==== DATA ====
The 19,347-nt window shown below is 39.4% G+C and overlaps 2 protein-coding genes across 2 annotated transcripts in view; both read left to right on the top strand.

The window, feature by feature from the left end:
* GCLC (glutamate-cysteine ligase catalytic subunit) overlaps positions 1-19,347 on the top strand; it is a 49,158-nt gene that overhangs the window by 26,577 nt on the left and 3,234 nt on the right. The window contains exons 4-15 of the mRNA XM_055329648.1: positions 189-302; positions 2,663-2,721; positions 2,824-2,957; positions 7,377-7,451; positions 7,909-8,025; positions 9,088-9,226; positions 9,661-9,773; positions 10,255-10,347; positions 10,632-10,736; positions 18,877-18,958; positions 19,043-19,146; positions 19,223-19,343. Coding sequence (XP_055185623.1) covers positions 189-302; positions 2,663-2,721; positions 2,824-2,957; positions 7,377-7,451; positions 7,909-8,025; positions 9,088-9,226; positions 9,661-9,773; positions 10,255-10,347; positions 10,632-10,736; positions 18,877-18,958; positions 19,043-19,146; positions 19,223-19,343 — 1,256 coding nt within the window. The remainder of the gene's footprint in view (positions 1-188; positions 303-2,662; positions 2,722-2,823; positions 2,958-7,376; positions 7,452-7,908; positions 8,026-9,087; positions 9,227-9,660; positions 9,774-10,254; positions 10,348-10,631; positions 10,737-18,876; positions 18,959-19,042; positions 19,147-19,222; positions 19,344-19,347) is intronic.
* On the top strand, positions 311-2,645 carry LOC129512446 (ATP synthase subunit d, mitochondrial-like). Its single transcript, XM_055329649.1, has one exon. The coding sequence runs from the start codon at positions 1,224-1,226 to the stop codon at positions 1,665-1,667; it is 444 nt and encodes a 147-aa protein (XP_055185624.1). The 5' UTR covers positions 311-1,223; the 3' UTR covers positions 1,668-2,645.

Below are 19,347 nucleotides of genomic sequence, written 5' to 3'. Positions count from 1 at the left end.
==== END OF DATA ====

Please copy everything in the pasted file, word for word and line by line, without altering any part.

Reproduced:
The 19,347-nt window shown below is 39.4% G+C and overlaps 2 protein-coding genes across 2 annotated transcripts in view; both read left to right on the top strand.

The window, feature by feature from the left end:
* GCLC (glutamate-cysteine ligase catalytic subunit) overlaps positions 1-19,347 on the top strand; it is a 49,158-nt gene that overhangs the window by 26,577 nt on the left and 3,234 nt on the right. The window contains exons 4-15 of the mRNA XM_055329648.1: positions 189-302; positions 2,663-2,721; positions 2,824-2,957; positions 7,377-7,451; positions 7,909-8,025; positions 9,088-9,226; positions 9,661-9,773; positions 10,255-10,347; positions 10,632-10,736; positions 18,877-18,958; positions 19,043-19,146; positions 19,223-19,343. Coding sequence (XP_055185623.1) covers positions 189-302; positions 2,663-2,721; positions 2,824-2,957; positions 7,377-7,451; positions 7,909-8,025; positions 9,088-9,226; positions 9,661-9,773; positions 10,255-10,347; positions 10,632-10,736; positions 18,877-18,958; positions 19,043-19,146; positions 19,223-19,343 — 1,256 coding nt within the window. The remainder of the gene's footprint in view (positions 1-188; positions 303-2,662; positions 2,722-2,823; positions 2,958-7,376; positions 7,452-7,908; positions 8,026-9,087; positions 9,227-9,660; positions 9,774-10,254; positions 10,348-10,631; positions 10,737-18,876; positions 18,959-19,042; positions 19,147-19,222; positions 19,344-19,347) is intronic.
* On the top strand, positions 311-2,645 carry LOC129512446 (ATP synthase subunit d, mitochondrial-like). Its single transcript, XM_055329649.1, has one exon. The coding sequence runs from the start codon at positions 1,224-1,226 to the stop codon at positions 1,665-1,667; it is 444 nt and encodes a 147-aa protein (XP_055185624.1). The 5' UTR covers positions 311-1,223; the 3' UTR covers positions 1,668-2,645.

Below are 19,347 nucleotides of genomic sequence, written 5' to 3'. Positions count from 1 at the left end.